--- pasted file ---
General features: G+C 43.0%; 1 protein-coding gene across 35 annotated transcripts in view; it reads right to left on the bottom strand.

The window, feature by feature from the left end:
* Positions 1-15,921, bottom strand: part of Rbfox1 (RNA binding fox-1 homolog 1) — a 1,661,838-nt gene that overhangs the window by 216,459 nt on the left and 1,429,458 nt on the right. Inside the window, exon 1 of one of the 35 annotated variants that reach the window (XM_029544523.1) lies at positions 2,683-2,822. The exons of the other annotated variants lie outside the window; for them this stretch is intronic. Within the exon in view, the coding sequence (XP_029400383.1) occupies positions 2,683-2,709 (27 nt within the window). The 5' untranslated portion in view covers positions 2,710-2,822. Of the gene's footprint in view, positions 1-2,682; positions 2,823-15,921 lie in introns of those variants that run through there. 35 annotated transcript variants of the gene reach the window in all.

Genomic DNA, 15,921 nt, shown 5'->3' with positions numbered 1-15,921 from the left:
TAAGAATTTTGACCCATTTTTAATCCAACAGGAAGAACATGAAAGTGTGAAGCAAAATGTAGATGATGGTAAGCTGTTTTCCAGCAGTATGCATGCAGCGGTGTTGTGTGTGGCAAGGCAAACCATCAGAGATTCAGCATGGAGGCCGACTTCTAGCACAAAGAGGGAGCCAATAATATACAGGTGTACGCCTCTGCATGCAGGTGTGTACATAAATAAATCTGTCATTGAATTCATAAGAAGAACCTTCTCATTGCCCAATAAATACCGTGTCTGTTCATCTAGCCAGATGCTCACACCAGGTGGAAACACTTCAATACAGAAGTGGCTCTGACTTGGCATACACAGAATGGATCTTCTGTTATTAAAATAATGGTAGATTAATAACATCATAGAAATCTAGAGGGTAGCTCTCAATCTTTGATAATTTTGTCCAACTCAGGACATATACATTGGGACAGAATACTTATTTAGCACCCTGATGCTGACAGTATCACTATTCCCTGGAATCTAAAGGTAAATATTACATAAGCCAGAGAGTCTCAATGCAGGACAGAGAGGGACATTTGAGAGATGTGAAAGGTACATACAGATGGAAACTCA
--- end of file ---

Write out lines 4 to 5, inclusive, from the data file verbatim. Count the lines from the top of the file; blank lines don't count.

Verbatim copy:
Genomic DNA, 15,921 nt, shown 5'->3' with positions numbered 1-15,921 from the left:
TAAGAATTTTGACCCATTTTTAATCCAACAGGAAGAACATGAAAGTGTGAAGCAAAATGTAGATGATGGTAAGCTGTTTTCCAGCAGTATGCATGCAGCGGTGTTGTGTGTGGCAAGGCAAACCATCAGAGATTCAGCATGGAGGCCGACTTCTAGCACAAAGAGGGAGCCAATAATATACAGGTGTACGCCTCTGCATGCAGGTGTGTACATAAATAAATCTGTCATTGAATTCATAAGAAGAACCTTCTCATTGCCCAATAAATACCGTGTCTGTTCATCTAGCCAGATGCTCACACCAGGTGGAAACACTTCAATACAGAAGTGGCTCTGACTTGGCATACACAGAATGGATCTTCTGTTATTAAAATAATGGTAGATTAATAACATCATAGAAATCTAGAGGGTAGCTCTCAATCTTTGATAATTTTGTCCAACTCAGGACATATACATTGGGACAGAATACTTATTTAGCACCCTGATGCTGACAGTATCACTATTCCCTGGAATCTAAAGGTAAATATTACATAAGCCAGAGAGTCTCAATGCAGGACAGAGAGGGACATTTGAGAGATGTGAAAGGTACATACAGATGGAAACTCA